Shaquille Smith devoted much of his life to basketball.
“From the age of eight all the way up until graduation, I always identified myself as a basketball player,” Smith reveals in a recent interview.
He started playing at age eight for the North Preston Bulls in Nova Scotia, eventually playing on his high school team. In 2009 he made the Canada Games team, winning a silver medal representing Nova Scotia. He then played five years of varsity ball for Acadia University.
“I committed so much time and energy to it — outside of school, everything was basketball.”
Once his basketball career ended, Smith didn’t know what was next. He reached out to other former athletes in his community and across Nova Scotia and realized his experience wasn’t unique. Former players like himself also didn’t feel prepared for life after basketball.
“If I’m spending 365 days a year playing basketball, I’m not finding new hobbies or learning what makes me tick outside the sport. When I graduated, I wasn’t prepared for the lifestyle change and have since recognized that when you neglect other areas of your life for so long, you’re going to experience identity issues.”
The Futures Program
Facing these identity issues, he chose to reinvent himself. Smith’s experiences compelled him to found The Futures Program, the purpose of which is to change the narrative around sport in Atlantic Canada.
“Sport needs to be used as a vehicle for creating a promising future — and not to be positioned as the future.”
With four levels of programming, The Futures Program helps young players prepare for the next stages of their lives.
“With our Early Engagement program we help kids prepare for high school and establish goals on where they want basketball to take them. For the high school kids, we help prepare them for university, show them how to enrol in their courses, contact their academic advisors and balance their schedule. We also help youth get their first jobs to give them some kind of working experience outside of basketball.”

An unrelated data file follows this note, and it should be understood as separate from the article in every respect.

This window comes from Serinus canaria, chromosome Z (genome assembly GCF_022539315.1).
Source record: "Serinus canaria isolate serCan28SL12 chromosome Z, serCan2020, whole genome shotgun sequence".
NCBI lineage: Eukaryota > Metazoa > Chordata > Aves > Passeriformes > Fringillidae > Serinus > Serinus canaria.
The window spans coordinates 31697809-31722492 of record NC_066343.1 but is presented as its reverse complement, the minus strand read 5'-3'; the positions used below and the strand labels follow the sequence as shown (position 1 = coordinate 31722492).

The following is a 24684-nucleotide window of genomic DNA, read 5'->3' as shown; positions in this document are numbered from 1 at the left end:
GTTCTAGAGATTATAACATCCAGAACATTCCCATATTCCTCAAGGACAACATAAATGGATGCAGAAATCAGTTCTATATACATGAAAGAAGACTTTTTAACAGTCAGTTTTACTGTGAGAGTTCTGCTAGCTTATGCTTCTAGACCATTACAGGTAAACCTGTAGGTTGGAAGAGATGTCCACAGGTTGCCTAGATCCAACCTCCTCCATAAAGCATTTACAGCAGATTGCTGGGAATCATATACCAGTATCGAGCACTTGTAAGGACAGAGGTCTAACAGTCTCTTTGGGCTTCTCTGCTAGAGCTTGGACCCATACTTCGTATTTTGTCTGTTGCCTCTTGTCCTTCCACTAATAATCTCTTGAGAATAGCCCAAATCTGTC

Elite-level players, as Smith explains, are most at risk to slip through the cracks or have identity issues after sport.
“These players have been celebrated their whole lives. People are attracting them to programs based on their athletic ability, so school becomes a secondary focus right away. Meanwhile, young people are spending four to five years enrolled in a degree program they’re not interested in, accumulating student debt and credit card debt just to stay afloat and play basketball. Once the rug is pulled out from them, there is no strategy to tackle that debt — there are no options basketball-wise and no options career-wise.”
Getting the Message Across
Smith likes to share one statistic with youth from North Preston:
“While most students play basketball as a way of escaping and getting to college or university, only 12% of youth from the community actually graduate and get a degree.”
“That becomes a real eye-opener for young players,” Smith explains. “So many gravitate to sport as a way out, but there is only a twelve per cent chance they will get a degree. We want to help youth find a purpose and translate that purpose into a university degree or a job.”
The Futures Program teaches financial literacy, career planning, resume building and other essential skills youth need to establish secure futures. When asked how these lessons are received, Smith explains that it’s all very positive. “The reason it’s well-received is that we make sure we maintain an elite level of basketball. That’s the hook — we’re never going to be able to tell kids to stop playing so we need to make sure everything we do is at the highest level. We have the best trainers, the best gear, the best uniforms — that’s what draws kids to the program. Then we integrate the other educational components and make them mandatory.”
For many young African Nova Scotians, basketball is thought of as a way out. Shaquille Smith is working hard to make sport the catalyst for a promising future, rather than the end game.
This article is intended as general information only and is not to be relied upon as constituting legal, financial or other professional advice. A professional advisor should be consulted regarding your specific situation. Information presented is believed to be factual and up-to-date but we do not guarantee its accuracy and it should not be regarded as a complete analysis of the subjects discussed. All expressions of opinion reflect the judgment of the authors as of the date of publication and are subject to change. No endorsement of any third parties or their advice, opinions, information, products or services is expressly given or implied by Royal Bank of Canada or any of its affiliates.